"The costs and consequences of poorly-planned development are becoming clear and common. The good news is that we are not doomed to a future of traffic congestion, air pollution, overcrowded schools, abandoned city centers, and lost open space and farm land," said Carl Pope, Sierra Club's Executive Director. "This report proves that we can manage suburban sprawl by adopting and implementing smart growth solutions."

The report rates each of the 50 states by measuring progress in four broad categories: open-space protection, land-use planning, transportation planning and community revitalization. In each area, the report found states with innovative programs that are already working and laggard states that have been slow to adopt sprawl solutions.

"The best states are using innovative tools like regional planning councils, urban growth boundaries, investment in public transit and community development programs to help rein-in poorly planned growth," said Deron Lovaas, Representative for the Sierra Club's Challenge to Sprawl Campaign.

States that want to begin slowing sprawl have plenty of successful examples to follow, including these:

  • In Maryland, the state has earmarked $140 million for open space protection and has plans to save 58,000 acres of crucial land along the state's Eastern Shore.
  • In Vermont, housing advocates have joined with environmentalists to preserve farmland and provide affordable housing.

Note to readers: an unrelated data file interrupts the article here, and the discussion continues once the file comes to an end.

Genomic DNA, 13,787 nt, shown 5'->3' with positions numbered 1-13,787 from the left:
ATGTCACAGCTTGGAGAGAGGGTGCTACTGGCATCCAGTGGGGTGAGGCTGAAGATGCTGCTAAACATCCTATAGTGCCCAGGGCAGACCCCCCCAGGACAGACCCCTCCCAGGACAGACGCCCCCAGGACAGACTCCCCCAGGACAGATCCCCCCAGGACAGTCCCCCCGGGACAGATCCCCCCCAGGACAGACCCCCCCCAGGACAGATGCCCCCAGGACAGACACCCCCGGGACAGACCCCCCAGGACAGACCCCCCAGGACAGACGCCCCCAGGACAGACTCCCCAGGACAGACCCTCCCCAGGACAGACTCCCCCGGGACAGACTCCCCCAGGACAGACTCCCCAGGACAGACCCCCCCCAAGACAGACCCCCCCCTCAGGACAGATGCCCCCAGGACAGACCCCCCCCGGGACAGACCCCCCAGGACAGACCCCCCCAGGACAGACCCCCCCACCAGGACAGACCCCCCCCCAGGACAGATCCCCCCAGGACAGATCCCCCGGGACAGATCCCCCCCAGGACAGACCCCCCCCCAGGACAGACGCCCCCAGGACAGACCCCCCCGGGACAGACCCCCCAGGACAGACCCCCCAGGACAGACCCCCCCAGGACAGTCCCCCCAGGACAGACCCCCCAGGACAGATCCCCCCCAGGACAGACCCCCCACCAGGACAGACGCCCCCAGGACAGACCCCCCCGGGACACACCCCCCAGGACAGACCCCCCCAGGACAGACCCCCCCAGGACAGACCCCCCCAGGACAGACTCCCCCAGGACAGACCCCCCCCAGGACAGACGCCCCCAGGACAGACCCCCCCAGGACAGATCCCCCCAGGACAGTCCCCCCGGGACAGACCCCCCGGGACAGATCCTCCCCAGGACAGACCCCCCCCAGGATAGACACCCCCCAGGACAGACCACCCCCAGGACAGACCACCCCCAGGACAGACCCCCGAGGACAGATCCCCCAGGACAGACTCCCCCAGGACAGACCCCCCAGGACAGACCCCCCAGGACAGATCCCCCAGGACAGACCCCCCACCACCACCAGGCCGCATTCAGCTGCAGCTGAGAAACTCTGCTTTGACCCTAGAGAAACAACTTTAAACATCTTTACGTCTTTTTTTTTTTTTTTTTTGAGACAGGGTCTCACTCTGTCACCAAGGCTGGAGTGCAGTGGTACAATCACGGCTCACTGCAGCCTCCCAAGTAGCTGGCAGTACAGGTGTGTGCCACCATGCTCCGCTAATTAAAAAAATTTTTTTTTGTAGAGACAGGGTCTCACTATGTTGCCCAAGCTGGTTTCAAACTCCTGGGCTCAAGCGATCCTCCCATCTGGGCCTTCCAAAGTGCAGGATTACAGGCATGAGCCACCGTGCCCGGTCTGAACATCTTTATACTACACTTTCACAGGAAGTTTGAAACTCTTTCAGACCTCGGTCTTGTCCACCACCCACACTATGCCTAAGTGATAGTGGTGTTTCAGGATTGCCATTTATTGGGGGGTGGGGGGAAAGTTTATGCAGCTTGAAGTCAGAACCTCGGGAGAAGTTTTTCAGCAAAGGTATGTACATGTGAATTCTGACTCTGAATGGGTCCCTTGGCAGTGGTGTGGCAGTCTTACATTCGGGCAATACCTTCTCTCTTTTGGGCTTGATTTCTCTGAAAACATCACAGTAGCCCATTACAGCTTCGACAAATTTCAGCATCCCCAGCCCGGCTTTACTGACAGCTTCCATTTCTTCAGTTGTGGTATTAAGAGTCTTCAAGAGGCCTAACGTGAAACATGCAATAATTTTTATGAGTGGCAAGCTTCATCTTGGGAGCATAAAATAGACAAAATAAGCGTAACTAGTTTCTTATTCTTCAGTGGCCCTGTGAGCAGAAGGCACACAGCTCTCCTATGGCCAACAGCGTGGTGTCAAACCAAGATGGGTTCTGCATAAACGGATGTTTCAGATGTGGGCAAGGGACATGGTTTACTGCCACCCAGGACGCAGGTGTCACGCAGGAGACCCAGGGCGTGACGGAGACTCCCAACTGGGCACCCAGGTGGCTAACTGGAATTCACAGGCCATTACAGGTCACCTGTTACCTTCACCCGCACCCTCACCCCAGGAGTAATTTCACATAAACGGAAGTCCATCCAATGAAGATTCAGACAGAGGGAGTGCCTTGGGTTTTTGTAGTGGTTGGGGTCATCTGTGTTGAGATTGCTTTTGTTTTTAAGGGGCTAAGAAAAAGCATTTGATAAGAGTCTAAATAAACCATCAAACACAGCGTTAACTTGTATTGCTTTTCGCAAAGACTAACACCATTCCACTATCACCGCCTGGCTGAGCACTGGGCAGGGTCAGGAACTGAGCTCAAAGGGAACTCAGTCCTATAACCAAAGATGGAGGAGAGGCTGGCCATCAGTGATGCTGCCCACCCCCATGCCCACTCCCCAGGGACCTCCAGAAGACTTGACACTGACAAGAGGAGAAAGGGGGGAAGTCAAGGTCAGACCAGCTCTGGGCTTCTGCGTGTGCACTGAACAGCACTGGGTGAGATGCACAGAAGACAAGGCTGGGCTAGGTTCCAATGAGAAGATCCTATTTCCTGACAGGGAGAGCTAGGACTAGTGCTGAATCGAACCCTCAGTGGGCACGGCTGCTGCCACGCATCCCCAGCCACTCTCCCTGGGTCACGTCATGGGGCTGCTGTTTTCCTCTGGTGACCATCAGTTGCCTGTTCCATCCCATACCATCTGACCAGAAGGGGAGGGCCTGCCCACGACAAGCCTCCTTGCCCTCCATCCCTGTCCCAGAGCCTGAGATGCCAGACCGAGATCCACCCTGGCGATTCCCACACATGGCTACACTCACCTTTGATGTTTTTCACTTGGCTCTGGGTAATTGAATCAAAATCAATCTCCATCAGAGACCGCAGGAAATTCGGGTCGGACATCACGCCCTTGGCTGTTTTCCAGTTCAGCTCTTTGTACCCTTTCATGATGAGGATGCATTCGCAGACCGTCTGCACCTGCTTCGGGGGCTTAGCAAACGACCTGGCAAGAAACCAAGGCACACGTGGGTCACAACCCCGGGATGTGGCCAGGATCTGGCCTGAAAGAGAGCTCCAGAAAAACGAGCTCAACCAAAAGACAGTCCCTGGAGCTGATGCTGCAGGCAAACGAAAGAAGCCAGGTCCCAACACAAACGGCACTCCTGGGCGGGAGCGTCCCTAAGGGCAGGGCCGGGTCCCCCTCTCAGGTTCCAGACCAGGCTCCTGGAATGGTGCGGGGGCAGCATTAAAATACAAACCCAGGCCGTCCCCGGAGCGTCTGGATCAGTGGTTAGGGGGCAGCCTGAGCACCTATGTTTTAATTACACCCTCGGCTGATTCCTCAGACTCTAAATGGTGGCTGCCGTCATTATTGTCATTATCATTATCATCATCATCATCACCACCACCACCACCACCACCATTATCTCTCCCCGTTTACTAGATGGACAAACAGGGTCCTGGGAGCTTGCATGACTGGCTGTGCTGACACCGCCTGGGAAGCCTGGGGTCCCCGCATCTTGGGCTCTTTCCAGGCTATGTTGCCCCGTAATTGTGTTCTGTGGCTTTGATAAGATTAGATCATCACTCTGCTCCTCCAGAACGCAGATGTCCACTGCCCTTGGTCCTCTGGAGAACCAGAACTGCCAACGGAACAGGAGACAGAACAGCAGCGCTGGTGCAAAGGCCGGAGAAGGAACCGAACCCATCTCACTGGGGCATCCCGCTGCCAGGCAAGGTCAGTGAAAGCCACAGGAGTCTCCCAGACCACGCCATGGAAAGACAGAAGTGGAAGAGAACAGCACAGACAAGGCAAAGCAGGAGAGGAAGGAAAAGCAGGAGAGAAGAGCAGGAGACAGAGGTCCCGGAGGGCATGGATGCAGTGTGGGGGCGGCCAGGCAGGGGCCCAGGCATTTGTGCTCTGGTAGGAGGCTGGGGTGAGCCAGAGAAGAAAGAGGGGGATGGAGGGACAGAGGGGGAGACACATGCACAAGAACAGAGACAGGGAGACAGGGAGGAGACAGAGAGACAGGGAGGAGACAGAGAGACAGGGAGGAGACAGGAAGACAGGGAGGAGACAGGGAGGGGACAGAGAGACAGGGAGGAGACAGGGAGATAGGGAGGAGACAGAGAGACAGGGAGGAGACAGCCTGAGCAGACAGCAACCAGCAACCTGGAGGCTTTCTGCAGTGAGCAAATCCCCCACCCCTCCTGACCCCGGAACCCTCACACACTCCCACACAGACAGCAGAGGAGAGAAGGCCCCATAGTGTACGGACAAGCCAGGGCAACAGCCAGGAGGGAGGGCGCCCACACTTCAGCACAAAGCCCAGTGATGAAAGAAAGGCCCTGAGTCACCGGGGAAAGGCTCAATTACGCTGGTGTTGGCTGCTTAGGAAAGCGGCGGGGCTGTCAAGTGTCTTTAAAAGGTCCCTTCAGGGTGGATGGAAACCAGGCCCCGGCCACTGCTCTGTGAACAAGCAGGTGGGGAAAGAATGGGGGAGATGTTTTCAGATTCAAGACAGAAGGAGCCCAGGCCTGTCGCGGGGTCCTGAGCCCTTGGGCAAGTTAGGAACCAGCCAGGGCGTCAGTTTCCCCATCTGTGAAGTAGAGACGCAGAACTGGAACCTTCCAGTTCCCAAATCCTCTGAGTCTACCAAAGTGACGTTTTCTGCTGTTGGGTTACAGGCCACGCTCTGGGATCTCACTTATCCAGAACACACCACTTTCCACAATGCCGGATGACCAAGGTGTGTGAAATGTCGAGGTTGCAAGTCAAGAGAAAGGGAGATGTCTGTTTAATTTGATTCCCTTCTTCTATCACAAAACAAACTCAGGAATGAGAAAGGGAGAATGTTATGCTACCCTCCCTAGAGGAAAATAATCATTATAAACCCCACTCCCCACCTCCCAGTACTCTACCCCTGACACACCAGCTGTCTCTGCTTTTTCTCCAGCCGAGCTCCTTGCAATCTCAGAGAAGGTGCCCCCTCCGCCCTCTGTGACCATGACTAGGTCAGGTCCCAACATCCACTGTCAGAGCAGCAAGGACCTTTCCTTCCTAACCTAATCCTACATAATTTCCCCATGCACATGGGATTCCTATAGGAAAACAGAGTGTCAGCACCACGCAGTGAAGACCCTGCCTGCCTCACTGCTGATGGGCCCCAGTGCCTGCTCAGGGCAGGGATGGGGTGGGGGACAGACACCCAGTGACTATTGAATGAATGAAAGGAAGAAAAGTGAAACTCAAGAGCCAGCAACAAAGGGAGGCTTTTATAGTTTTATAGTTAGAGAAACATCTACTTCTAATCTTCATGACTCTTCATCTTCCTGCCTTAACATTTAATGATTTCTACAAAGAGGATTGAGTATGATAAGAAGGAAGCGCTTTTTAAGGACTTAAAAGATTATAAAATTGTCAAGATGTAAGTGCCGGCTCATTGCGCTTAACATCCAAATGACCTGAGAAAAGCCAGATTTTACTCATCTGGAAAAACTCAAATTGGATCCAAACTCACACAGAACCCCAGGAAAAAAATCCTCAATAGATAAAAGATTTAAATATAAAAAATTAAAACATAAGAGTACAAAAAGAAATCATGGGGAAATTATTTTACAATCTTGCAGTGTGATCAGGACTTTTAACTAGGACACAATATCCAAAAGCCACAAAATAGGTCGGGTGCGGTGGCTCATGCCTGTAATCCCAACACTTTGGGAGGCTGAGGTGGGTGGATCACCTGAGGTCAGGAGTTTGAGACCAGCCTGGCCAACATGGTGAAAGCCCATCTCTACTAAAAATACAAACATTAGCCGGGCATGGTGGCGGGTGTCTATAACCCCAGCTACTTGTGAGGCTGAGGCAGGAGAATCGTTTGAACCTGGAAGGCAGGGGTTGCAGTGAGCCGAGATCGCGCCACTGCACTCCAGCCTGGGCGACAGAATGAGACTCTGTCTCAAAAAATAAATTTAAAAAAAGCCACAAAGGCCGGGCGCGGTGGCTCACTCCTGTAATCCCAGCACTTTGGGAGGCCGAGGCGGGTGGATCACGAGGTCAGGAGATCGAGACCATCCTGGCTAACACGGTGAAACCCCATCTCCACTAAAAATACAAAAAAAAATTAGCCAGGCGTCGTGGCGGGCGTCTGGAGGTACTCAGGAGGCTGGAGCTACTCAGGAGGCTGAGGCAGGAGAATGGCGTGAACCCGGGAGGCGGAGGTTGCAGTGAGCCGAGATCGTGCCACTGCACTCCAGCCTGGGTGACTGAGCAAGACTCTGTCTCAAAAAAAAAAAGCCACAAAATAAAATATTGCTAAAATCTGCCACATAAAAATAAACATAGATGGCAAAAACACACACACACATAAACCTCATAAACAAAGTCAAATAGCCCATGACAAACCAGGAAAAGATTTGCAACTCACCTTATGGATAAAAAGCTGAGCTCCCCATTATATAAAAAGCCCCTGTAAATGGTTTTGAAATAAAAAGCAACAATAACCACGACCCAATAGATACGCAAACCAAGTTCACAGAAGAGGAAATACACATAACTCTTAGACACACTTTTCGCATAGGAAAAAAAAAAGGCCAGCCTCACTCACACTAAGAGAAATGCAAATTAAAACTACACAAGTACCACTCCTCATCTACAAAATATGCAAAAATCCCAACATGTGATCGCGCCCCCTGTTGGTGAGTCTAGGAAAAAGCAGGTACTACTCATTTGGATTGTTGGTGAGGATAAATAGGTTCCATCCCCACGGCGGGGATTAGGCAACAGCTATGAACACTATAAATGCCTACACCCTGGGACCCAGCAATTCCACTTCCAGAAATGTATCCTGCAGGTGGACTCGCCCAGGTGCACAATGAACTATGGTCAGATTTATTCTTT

• In Rhode Island, the state has made a serious effort to break the stranglehold of the automobile by investing in transportation alternatives.
  • And, in Oregon, urban growth limits and intelligent planning have protected open space while allowing cities like Portland to thrive.

"These states are leading the way. Unfortunately, too many other states are dropping the ball," said Pope.

For instance, only 11 states have passed comprehensive, statewide growth-management acts. Twenty-one states spent over half of their federal transportation dollars on new road construction, instead of investing in existing roads and developing transportation alternatives. Building new roads will not solve our traffic problems -- just as buying bigger pants will not help you lose weight -- yet 26 states spent less than $10 per urban resident per year on alternatives to driving.